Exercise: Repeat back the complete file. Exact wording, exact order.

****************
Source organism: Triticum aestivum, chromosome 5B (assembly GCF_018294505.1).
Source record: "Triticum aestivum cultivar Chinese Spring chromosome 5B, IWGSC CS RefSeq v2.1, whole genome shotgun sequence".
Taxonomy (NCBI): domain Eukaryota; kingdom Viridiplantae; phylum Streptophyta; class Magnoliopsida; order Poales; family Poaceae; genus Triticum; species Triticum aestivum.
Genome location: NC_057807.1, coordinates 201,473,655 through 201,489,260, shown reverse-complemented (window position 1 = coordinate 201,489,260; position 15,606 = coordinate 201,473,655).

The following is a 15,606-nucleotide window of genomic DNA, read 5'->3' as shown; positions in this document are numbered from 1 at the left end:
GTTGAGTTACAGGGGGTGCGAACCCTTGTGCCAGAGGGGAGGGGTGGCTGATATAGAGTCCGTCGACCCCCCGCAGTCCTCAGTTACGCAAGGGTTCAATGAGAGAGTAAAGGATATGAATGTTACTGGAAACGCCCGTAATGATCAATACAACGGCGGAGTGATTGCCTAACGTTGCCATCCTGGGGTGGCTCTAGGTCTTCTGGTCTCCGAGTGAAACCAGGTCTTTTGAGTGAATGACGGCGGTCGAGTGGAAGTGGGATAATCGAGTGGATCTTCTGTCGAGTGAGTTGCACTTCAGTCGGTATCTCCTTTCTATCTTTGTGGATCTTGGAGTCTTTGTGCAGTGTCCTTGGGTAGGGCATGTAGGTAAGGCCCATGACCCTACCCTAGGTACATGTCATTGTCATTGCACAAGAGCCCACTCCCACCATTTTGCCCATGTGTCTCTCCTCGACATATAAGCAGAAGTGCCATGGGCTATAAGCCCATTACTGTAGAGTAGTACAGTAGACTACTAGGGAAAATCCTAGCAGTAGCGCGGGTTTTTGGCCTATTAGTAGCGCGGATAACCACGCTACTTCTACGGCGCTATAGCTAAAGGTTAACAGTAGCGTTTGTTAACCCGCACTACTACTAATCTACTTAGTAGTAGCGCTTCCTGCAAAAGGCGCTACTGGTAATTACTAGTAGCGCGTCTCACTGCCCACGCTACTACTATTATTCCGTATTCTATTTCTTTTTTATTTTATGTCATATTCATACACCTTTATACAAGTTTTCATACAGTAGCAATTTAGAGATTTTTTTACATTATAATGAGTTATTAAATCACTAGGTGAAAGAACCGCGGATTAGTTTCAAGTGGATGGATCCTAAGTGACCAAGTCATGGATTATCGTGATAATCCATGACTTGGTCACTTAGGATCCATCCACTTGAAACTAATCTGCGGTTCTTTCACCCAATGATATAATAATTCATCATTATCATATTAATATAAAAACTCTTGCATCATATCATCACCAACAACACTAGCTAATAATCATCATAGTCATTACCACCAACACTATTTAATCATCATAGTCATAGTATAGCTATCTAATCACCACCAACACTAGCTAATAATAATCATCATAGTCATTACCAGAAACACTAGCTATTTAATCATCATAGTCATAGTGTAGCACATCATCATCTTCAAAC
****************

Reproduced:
Source organism: Triticum aestivum, chromosome 5B (assembly GCF_018294505.1).
Source record: "Triticum aestivum cultivar Chinese Spring chromosome 5B, IWGSC CS RefSeq v2.1, whole genome shotgun sequence".
Taxonomy (NCBI): domain Eukaryota; kingdom Viridiplantae; phylum Streptophyta; class Magnoliopsida; order Poales; family Poaceae; genus Triticum; species Triticum aestivum.
Genome location: NC_057807.1, coordinates 201,473,655 through 201,489,260, shown reverse-complemented (window position 1 = coordinate 201,489,260; position 15,606 = coordinate 201,473,655).

The following is a 15,606-nucleotide window of genomic DNA, read 5'->3' as shown; positions in this document are numbered from 1 at the left end:
GTTGAGTTACAGGGGGTGCGAACCCTTGTGCCAGAGGGGAGGGGTGGCTGATATAGAGTCCGTCGACCCCCCGCAGTCCTCAGTTACGCAAGGGTTCAATGAGAGAGTAAAGGATATGAATGTTACTGGAAACGCCCGTAATGATCAATACAACGGCGGAGTGATTGCCTAACGTTGCCATCCTGGGGTGGCTCTAGGTCTTCTGGTCTCCGAGTGAAACCAGGTCTTTTGAGTGAATGACGGCGGTCGAGTGGAAGTGGGATAATCGAGTGGATCTTCTGTCGAGTGAGTTGCACTTCAGTCGGTATCTCCTTTCTATCTTTGTGGATCTTGGAGTCTTTGTGCAGTGTCCTTGGGTAGGGCATGTAGGTAAGGCCCATGACCCTACCCTAGGTACATGTCATTGTCATTGCACAAGAGCCCACTCCCACCATTTTGCCCATGTGTCTCTCCTCGACATATAAGCAGAAGTGCCATGGGCTATAAGCCCATTACTGTAGAGTAGTACAGTAGACTACTAGGGAAAATCCTAGCAGTAGCGCGGGTTTTTGGCCTATTAGTAGCGCGGATAACCACGCTACTTCTACGGCGCTATAGCTAAAGGTTAACAGTAGCGTTTGTTAACCCGCACTACTACTAATCTACTTAGTAGTAGCGCTTCCTGCAAAAGGCGCTACTGGTAATTACTAGTAGCGCGTCTCACTGCCCACGCTACTACTATTATTCCGTATTCTATTTCTTTTTTATTTTATGTCATATTCATACACCTTTATACAAGTTTTCATACAGTAGCAATTTAGAGATTTTTTTACATTATAATGAGTTATTAAATCACTAGGTGAAAGAACCGCGGATTAGTTTCAAGTGGATGGATCCTAAGTGACCAAGTCATGGATTATCGTGATAATCCATGACTTGGTCACTTAGGATCCATCCACTTGAAACTAATCTGCGGTTCTTTCACCCAATGATATAATAATTCATCATTATCATATTAATATAAAAACTCTTGCATCATATCATCACCAACAACACTAGCTAATAATCATCATAGTCATTACCACCAACACTATTTAATCATCATAGTCATAGTATAGCTATCTAATCACCACCAACACTAGCTAATAATAATCATCATAGTCATTACCAGAAACACTAGCTATTTAATCATCATAGTCATAGTGTAGCACATCATCATCTTCAAAC